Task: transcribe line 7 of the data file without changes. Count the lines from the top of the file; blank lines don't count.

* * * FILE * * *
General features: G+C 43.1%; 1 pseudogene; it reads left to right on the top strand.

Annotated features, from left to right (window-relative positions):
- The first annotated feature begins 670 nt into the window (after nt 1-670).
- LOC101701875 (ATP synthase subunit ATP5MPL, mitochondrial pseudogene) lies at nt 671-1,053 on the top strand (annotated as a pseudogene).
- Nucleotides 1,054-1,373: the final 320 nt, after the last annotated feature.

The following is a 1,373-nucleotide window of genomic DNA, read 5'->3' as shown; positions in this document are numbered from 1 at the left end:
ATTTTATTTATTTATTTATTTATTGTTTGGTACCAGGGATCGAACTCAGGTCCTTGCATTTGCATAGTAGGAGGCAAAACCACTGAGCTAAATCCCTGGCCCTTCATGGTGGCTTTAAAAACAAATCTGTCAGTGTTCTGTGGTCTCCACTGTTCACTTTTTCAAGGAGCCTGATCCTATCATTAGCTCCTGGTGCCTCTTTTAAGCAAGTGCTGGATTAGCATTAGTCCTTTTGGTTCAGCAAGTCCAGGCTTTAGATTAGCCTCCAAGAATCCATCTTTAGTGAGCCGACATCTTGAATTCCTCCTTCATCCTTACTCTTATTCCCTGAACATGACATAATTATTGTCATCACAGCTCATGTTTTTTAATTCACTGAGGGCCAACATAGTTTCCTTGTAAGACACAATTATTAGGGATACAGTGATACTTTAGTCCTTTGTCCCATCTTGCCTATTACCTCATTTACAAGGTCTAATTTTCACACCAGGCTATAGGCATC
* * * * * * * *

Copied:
ATTTTATTTATTTATTTATTTATTGTTTGGTACCAGGGATCGAACTCAGGTCCTTGCATTTGCATAGTAGGAGGCAAAACCACTGAGCTAAATCCCTGGCCCTTCATGGTGGCTTTAAAAACAAATCTGTCAGTGTTCTGTGGTCTCCACTGTTCACTTTTTCAAGGAGCCTGATCCTATCATTAGCTCCTGGTGCCTCTTTTAAGCAAGTGCTGGATTAGCATTAGTCCTTTTGGTTCAGCAAGTCCAGGCTTTAGATTAGCCTCCAAGAATCCATCTTTAGTGAGCCGACATCTTGAATTCCTCCTTCATCCTTACTCTTATTCCCTGAACATGACATAATTATTGTCATCACAGCTCATGTTTTTTAATTCACTGAGGGCCAACATAGTTTCCTTGTAAGACACAATTATTAGGGATACAGTGATACTTTAGTCCTTTGTCCCATCTTGCCTATTACCTCATTTACAAGGTCTAATTTTCACACCAGGCTATAGGCATC